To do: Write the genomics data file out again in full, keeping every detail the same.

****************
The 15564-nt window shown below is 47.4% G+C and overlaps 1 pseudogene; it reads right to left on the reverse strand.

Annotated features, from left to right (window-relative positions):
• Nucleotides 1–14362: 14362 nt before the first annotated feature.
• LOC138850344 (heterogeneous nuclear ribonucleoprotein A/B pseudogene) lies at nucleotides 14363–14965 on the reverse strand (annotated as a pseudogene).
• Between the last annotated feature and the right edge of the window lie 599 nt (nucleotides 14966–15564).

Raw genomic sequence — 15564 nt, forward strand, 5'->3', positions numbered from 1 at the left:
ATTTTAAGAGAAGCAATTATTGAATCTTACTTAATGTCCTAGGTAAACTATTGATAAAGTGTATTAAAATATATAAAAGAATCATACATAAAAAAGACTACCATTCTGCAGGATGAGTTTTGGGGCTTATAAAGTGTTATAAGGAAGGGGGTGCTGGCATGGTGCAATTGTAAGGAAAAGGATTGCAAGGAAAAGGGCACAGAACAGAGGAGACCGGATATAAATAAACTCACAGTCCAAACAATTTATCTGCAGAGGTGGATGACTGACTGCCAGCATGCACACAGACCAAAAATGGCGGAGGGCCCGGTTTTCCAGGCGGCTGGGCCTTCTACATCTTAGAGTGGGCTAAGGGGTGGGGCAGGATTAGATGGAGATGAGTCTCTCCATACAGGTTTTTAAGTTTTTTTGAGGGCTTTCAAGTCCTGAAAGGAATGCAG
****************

The 15564-nt window shown below is 47.4% G+C and overlaps 1 pseudogene; it reads right to left on the reverse strand.

Annotated features, from left to right (window-relative positions):
• Nucleotides 1–14362: 14362 nt before the first annotated feature.
• LOC138850344 (heterogeneous nuclear ribonucleoprotein A/B pseudogene) lies at nucleotides 14363–14965 on the reverse strand (annotated as a pseudogene).
• Between the last annotated feature and the right edge of the window lie 599 nt (nucleotides 14966–15564).

Raw genomic sequence — 15564 nt, forward strand, 5'->3', positions numbered from 1 at the left:
ATTTTAAGAGAAGCAATTATTGAATCTTACTTAATGTCCTAGGTAAACTATTGATAAAGTGTATTAAAATATATAAAAGAATCATACATAAAAAAGACTACCATTCTGCAGGATGAGTTTTGGGGCTTATAAAGTGTTATAAGGAAGGGGGTGCTGGCATGGTGCAATTGTAAGGAAAAGGATTGCAAGGAAAAGGGCACAGAACAGAGGAGACCGGATATAAATAAACTCACAGTCCAAACAATTTATCTGCAGAGGTGGATGACTGACTGCCAGCATGCACACAGACCAAAAATGGCGGAGGGCCCGGTTTTCCAGGCGGCTGGGCCTTCTACATCTTAGAGTGGGCTAAGGGGTGGGGCAGGATTAGATGGAGATGAGTCTCTCCATACAGGTTTTTAAGTTTTTTTGAGGGCTTTCAAGTCCTGAAAGGAATGCAG